If the Hamilton County school board approves a balanced budget next Thursday — which would mean almost $18 million in cuts — Chairman Mike Evatt wants the County Commission to kick in some more money.
He said he plans to ask commissioners — who control the school system’s money — to release special education funds paid to the county. The payment-in-lieu-of-taxes funds, known as PILOTs, already amount to between $3 million and $4 million and could keep schools from overcrowding and understaffing, he said, which is likely if the student population jumps more than the 500 students expected next year.
“We are to the point where I feel like, if we are asked to cut at this level, we will need additional revenue,” newly hired Superintendent Rick Smith told the board Thursday night at a work session to discuss the budget. “We are growing. It makes me nervous .... The scary thing will be if a 1,000 [more] kids show up.”
PILOT agreements are tax breaks used to lure companies, such as Volkswagen. Under the agreements, businesses don’t have to pay full property taxes for a certain number of years, but they must pay the share of property tax that is slated for schools.
Board of Education members proposed budget cuts to balance the school district’s 2012 budget. Evatt said commissioners were skeptical of newly elected board members and “didn’t give (them) a chance” to prove that they took the situation seriously.
But the severity of $17.8 million in cuts on the table — cutting as many as 30 teaching, support and assistant principal jobs, lowering the number of projected teaching hires from 55 to 45 and eliminating nearly half the budget for facilities maintenance — may send a message that the board is serious about being frugal, Evatt said.
And after speaking with several commissioners, he said he has reason to be optimistic.
“Once they see we are doing what is right, they may say ‘OK,’” Evatt said.
But asking the commission for PILOT money could open up some old wounds. Earlier this year, some commission members said they wanted the PILOT dollars to be earmarked only for school construction and threatened to withhold the money if the school board didn’t agree.
Former Superintendent Jim Scales argued that the money was needed for the system’s general budget — as it always had been used in the past — and that withholding it would be illegal.
The commission and school board finally agreed that money generated from new PILOT agreements or any increases in PILOT money due to property tax hikes will be withheld by the commission while the school system will continue to receive the amount of money it has been receiving.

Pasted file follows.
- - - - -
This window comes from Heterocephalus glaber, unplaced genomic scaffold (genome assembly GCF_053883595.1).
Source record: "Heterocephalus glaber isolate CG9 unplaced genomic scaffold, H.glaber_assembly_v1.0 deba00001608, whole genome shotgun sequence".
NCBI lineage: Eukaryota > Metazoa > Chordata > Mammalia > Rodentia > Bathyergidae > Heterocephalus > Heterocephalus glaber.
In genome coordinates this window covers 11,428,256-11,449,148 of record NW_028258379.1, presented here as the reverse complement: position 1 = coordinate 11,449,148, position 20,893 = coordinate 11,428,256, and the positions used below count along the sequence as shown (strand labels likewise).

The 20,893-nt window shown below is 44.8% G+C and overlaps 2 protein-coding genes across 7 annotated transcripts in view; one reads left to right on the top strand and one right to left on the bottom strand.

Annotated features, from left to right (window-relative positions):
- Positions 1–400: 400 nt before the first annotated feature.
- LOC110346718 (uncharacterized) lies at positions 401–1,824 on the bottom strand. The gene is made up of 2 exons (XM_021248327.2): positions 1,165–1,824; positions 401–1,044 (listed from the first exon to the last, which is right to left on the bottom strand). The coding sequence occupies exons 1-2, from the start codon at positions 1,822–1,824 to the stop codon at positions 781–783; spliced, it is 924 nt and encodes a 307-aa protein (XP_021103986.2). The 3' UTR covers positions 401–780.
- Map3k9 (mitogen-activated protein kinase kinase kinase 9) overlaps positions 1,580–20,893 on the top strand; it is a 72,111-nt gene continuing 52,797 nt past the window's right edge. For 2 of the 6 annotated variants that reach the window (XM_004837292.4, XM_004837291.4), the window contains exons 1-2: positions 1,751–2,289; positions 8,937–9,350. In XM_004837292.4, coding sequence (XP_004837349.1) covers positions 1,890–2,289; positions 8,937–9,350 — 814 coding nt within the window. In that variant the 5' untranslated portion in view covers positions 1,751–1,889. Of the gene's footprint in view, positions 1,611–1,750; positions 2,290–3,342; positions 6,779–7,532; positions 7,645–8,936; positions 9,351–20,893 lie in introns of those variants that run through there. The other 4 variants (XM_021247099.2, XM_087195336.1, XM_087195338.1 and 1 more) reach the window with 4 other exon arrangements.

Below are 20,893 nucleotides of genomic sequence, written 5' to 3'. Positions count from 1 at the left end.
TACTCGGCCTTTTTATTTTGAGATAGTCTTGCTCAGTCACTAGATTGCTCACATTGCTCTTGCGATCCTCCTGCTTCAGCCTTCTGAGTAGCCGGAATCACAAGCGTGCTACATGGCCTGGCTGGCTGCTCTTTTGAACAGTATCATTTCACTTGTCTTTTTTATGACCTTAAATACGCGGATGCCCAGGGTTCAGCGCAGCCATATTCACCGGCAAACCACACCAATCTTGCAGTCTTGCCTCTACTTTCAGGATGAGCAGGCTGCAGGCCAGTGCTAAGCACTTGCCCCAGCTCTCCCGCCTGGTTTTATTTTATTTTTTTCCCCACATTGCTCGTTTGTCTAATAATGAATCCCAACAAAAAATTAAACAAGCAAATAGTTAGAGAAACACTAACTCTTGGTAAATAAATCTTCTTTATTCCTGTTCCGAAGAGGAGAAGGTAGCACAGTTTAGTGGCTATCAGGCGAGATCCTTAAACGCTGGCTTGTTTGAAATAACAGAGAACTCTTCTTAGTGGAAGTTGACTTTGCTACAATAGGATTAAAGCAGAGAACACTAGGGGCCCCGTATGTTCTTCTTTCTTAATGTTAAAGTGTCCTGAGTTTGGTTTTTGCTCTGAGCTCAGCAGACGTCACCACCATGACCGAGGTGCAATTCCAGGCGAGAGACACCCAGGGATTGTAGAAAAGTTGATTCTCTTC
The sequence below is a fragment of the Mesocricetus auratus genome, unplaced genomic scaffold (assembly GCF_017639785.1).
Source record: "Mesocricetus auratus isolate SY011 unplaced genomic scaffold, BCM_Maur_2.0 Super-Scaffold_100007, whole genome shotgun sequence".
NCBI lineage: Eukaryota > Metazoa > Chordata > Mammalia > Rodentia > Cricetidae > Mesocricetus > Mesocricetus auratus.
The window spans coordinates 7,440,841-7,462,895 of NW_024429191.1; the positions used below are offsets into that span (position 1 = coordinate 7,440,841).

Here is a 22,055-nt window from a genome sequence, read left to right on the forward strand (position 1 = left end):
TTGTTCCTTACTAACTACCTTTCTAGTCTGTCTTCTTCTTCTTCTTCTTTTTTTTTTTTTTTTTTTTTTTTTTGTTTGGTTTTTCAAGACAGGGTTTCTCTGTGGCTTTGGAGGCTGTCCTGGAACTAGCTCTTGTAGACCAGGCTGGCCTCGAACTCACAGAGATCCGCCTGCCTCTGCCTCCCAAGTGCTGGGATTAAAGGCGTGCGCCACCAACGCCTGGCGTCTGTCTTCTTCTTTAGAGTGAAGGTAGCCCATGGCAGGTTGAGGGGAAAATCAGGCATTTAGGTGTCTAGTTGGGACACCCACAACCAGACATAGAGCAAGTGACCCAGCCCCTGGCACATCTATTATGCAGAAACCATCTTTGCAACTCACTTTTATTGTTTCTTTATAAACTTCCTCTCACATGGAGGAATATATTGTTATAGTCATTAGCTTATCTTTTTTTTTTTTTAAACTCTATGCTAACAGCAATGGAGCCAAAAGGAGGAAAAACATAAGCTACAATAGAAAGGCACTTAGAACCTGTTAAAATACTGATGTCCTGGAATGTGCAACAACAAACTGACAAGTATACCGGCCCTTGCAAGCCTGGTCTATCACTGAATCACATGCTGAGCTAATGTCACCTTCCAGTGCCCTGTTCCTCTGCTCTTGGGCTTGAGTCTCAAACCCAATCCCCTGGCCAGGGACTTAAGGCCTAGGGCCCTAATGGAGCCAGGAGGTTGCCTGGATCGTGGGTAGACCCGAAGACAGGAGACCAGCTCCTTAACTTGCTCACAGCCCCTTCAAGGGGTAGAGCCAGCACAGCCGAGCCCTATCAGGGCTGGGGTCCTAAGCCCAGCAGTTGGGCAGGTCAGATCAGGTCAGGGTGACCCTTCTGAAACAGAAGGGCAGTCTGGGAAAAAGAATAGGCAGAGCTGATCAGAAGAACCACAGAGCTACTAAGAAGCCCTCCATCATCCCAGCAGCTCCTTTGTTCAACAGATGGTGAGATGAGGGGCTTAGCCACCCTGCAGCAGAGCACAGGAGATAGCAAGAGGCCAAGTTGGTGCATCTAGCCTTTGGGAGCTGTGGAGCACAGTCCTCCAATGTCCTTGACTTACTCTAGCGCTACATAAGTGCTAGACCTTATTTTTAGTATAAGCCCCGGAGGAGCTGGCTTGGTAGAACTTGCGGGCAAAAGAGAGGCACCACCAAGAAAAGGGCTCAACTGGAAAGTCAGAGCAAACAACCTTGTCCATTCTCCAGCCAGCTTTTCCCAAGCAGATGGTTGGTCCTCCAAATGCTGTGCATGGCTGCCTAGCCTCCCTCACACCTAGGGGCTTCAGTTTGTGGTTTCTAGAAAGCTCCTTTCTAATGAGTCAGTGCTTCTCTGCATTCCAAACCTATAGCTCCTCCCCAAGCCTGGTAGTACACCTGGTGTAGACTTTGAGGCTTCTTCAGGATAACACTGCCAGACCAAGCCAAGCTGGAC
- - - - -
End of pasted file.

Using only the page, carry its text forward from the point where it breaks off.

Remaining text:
Still, decisions about some budget cuts didn’t sit well with board members during Thursday night’s discussion.
Board members including Rhonda Thurman, Linda Mosley, David Testerman and George Ricks spoke out against Smith’s plan to get rid of health insurance benefits for 49 contracted bus drivers. Trimming driver benefits would save $490,000.
“I doesn’t seem fair to jerk that out from under them right now,” Mosley said.
She suggested that contract drivers simply pay more toward their insurance premiums, noting that teachers increased their individual premium from $25 to $100, saving the system millions.
Removing health coverage for the drivers, most of whom are over the age of 55 and would find it nearly impossible to find and afford new insurance, is wrong and unfair, especially without notice, some drivers said.
“It would affect my livelihood greatly,” said Jerry Green, a driver who attended the meeting with more than a dozen other drivers.
Green, 64, has driven for the county for 38 years and said he knows the schools must come up with a balanced budget, but hopes they can do it without putting so many bus drivers at risk.
Smith said the budget he will present next week for approval will not include a plan to cut contract driver’s benefits.
But that will force the school system to dig deeper into its Rainy Day Fund balance, leaving it with between $10 million to $11 million, he said. Even with the current cuts, the school system will have to use $1.5 million of the fund to cover costs, he said.
The state requires the system have 3 percent, or about $10 million to $11 million, of its $315 million general fund in reserves.
After school board members OK the budget, the County Commission must approve it.
Joan Garrett McClane has been a staff writer for the Times Free Press since August 2007. Before becoming a general assignment writer for the paper, she wrote about business, higher education and the court systems. She grew up the oldest of five sisters near Birmingham, Ala., and graduated with a master's and bachelor's degrees in journalism from the University of Alabama. Before landing her first full-time job as a reporter at the Times Free Press, ...
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